Tune in to a conversation with Sam Richter on the School Transportation Nation podcast.

When seeking information about a potential business connection, Richter reviewed networking platforms like Facebook and LinkedIn.

Facebook isn’t as desirable, he said, since its algorithms won’t filter through thousands of results unless you know exactly what you’re looking for. However, there are 760 million users on LinkedIn. He advised attendees to always look at a person’s LinkedIn profile before meeting with them just to get a sense of their background.

“It’s unnerving to tell someone you looked at their Facebook page, but you can easily tell people you got information from their LinkedIn page because it’s meant to be available as free information,” he noted.

Search engines, while seeming simple, hold much potential through tips and tricks. Richter pointed out that Google is not simply a search engine. It’s a product owned by an advertising company that wants users to click on ads while they search for information.

“Why am I teaching you about Google? I want you to understand other people,” he stated.

Google only captures about four to five percent of the accessible internet, Richter noted, while the invisible side of the internet enables discovery of relevant, credible data for presentations, research and more.

He led attendees through exercises on their phones and laptops that used search engine strategies to find information quickly and efficiently.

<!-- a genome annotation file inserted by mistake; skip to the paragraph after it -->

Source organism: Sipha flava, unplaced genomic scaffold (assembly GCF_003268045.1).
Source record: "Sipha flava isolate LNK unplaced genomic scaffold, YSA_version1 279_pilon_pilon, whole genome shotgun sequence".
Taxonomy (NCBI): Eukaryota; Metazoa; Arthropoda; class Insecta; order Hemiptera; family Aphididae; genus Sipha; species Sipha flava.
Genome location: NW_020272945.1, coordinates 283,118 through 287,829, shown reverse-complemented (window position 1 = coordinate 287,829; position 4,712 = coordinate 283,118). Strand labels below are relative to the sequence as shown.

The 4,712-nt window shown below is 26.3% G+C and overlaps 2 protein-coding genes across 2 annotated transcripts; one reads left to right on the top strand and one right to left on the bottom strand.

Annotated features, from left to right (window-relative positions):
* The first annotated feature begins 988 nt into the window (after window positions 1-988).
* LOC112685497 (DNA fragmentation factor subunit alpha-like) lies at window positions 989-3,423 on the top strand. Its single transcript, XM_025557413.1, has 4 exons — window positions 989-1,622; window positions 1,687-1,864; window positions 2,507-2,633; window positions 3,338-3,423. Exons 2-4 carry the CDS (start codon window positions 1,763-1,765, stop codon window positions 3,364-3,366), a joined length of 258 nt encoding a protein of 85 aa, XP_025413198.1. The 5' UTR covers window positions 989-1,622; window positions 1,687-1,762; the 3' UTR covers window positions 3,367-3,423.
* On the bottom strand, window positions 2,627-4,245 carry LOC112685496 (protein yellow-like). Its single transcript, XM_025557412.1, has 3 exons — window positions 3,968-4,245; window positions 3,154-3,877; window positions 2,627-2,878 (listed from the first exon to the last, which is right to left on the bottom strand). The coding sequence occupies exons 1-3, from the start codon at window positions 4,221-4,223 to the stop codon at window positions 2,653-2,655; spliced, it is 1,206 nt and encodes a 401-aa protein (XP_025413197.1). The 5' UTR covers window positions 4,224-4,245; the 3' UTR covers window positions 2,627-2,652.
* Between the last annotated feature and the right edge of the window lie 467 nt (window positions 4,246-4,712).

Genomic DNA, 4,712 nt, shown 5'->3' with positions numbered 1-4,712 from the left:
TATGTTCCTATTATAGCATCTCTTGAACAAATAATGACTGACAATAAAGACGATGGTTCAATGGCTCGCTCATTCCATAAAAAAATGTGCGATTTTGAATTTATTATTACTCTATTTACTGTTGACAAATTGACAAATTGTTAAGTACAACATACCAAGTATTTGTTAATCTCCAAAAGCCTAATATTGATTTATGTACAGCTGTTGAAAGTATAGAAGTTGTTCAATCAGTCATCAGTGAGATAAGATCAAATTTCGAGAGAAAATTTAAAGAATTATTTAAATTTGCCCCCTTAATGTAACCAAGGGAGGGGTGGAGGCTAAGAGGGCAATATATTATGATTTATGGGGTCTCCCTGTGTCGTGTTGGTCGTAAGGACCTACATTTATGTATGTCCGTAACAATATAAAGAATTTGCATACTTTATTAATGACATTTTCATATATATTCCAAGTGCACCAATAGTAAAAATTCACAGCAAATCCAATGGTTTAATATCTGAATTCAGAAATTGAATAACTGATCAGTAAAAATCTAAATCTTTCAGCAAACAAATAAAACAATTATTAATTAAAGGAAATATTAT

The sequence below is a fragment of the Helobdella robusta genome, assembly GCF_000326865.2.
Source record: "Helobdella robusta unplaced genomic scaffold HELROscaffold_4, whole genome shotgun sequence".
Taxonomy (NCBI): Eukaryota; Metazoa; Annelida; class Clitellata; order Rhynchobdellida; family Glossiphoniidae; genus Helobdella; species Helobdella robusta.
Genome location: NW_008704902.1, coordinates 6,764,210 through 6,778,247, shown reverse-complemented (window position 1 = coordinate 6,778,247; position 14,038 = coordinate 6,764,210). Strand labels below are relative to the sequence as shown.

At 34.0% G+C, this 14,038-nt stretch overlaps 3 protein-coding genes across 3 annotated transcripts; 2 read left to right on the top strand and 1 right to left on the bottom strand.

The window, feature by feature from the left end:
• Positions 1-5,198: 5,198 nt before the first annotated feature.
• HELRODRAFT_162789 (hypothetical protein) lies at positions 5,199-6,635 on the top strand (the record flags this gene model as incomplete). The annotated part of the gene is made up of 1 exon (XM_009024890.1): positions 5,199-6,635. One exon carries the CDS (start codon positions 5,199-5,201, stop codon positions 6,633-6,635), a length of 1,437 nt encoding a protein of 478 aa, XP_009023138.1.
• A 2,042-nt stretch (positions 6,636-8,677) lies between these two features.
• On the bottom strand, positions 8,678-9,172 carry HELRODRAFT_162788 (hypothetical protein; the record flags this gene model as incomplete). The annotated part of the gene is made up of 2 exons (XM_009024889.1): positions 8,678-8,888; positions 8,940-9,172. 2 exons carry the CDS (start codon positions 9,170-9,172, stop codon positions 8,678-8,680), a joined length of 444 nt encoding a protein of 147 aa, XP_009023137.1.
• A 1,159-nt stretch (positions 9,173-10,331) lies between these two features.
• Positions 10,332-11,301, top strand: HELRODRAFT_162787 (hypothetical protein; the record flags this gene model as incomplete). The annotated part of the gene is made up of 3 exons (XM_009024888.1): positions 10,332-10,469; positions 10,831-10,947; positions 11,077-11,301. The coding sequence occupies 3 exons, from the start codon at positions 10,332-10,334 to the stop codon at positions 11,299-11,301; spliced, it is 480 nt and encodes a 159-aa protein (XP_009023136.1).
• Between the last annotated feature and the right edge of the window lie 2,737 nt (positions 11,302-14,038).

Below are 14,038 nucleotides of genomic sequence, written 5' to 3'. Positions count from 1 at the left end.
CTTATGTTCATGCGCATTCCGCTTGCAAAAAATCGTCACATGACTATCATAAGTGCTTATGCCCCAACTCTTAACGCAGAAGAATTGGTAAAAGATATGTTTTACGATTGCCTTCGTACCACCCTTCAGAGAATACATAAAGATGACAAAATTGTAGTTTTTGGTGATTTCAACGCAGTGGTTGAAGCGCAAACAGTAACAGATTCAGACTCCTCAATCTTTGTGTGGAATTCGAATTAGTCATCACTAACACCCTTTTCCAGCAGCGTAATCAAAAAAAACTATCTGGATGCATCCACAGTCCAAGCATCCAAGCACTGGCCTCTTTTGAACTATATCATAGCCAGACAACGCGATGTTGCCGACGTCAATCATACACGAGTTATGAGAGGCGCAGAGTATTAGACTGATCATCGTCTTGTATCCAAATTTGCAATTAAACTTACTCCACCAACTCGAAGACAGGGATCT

For example, putting quotation marks around a query tells Google to find that specific phrase. Using an asterisk for unknown variables widens the field so Google fills in the blanks. If a page cannot be found it may still be cached, meaning the information is still preserved like a Polaroid.

Typing “site:” and then a specific URL in front of a query tells Google not to vacuum the entire internet but to limit the search to a specific website. Sites contain pages companies want you to see, such as marketing copy, while subdomains are hidden pages that are not visible to the first round of search results but may contain pertinent information.

Even documents like PDFs and PowerPoints can be found via the internet, since Google searches the text of such files. Think like the author to find specific documents, Richter suggested.

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A nefarious player who knows how to find information can do a lot of damage, so it is important to also protect your digital reputation, Richter added. He will be speaking more on this topic during Sunday’s keynote “Don’t Steal the Cheesecake” at the Indiana Convention Center.

STN President and Publisher Tony Corpin closed the day by underscoring the importance of leveraging technology to one’s benefit. Although some tactics can be seen as guerilla marketing, he said, there are only so many ways to attract school bus drivers these days.

“Empower yourself and others to mine the data and connect with people,” he encouraged attendees.

Ruth Newton contributed to this report.